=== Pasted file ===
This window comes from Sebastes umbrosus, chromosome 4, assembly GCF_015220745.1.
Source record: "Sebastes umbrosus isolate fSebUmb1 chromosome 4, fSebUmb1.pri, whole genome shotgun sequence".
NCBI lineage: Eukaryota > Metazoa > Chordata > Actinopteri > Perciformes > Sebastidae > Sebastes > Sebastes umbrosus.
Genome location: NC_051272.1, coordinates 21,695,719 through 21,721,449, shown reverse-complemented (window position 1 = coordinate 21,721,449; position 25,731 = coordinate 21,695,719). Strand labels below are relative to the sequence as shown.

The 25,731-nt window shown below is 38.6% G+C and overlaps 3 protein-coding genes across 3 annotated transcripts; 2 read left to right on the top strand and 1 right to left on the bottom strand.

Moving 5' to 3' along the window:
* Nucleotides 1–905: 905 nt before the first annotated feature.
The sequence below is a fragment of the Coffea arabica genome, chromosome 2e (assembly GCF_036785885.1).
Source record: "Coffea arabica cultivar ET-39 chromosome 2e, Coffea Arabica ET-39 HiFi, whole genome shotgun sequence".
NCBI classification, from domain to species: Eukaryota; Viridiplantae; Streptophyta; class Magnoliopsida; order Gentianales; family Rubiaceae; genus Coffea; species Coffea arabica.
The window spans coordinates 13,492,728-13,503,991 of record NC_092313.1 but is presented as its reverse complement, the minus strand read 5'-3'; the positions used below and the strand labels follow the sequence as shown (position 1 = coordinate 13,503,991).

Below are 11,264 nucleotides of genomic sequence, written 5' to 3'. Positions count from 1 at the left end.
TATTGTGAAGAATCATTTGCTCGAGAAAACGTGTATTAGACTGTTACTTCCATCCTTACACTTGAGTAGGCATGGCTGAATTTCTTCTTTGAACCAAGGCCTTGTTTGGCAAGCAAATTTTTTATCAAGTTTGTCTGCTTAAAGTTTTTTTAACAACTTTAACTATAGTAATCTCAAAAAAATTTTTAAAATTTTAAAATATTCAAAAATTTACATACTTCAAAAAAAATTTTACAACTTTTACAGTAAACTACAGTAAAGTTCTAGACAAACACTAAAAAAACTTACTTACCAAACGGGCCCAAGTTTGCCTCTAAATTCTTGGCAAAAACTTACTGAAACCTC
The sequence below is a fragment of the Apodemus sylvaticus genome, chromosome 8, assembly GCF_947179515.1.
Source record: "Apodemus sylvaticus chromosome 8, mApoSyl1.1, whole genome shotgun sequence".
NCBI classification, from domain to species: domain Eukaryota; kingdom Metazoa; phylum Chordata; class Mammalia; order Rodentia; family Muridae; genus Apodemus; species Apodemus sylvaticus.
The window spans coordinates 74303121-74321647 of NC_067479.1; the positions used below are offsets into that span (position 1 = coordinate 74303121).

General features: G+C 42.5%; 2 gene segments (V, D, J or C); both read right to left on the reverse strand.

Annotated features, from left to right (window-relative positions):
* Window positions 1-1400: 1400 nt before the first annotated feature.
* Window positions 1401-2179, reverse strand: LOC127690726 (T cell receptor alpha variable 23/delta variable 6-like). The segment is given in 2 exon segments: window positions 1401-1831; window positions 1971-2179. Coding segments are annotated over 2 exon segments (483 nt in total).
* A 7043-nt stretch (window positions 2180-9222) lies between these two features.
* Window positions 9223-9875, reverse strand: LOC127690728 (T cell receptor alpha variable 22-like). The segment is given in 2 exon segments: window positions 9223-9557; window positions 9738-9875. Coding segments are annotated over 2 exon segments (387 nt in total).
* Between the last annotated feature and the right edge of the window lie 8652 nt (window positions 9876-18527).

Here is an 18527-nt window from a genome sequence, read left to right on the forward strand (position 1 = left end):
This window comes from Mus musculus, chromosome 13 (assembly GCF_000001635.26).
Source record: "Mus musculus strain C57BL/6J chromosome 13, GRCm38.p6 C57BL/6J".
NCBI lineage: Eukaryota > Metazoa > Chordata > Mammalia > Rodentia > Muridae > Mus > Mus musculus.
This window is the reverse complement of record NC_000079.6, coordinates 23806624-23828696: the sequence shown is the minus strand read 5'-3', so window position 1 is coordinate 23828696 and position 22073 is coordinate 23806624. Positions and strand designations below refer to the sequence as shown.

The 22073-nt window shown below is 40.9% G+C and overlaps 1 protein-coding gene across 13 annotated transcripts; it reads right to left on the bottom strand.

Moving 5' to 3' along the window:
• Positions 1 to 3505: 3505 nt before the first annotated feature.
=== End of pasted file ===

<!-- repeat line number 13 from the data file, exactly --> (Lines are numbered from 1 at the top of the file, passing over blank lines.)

TATTGTGAAGAATCATTTGCTCGAGAAAACGTGTATTAGACTGTTACTTCCATCCTTACACTTGAGTAGGCATGGCTGAATTTCTTCTTTGAACCAAGGCCTTGTTTGGCAAGCAAATTTTTTATCAAGTTTGTCTGCTTAAAGTTTTTTTAACAACTTTAACTATAGTAATCTCAAAAAAATTTTTAAAATTTTAAAATATTCAAAAATTTACATACTTCAAAAAAAATTTTACAACTTTTACAGTAAACTACAGTAAAGTTCTAGACAAACACTAAAAAAACTTACTTACCAAACGGGCCCAAGTTTGCCTCTAAATTCTTGGCAAAAACTTACTGAAACCTC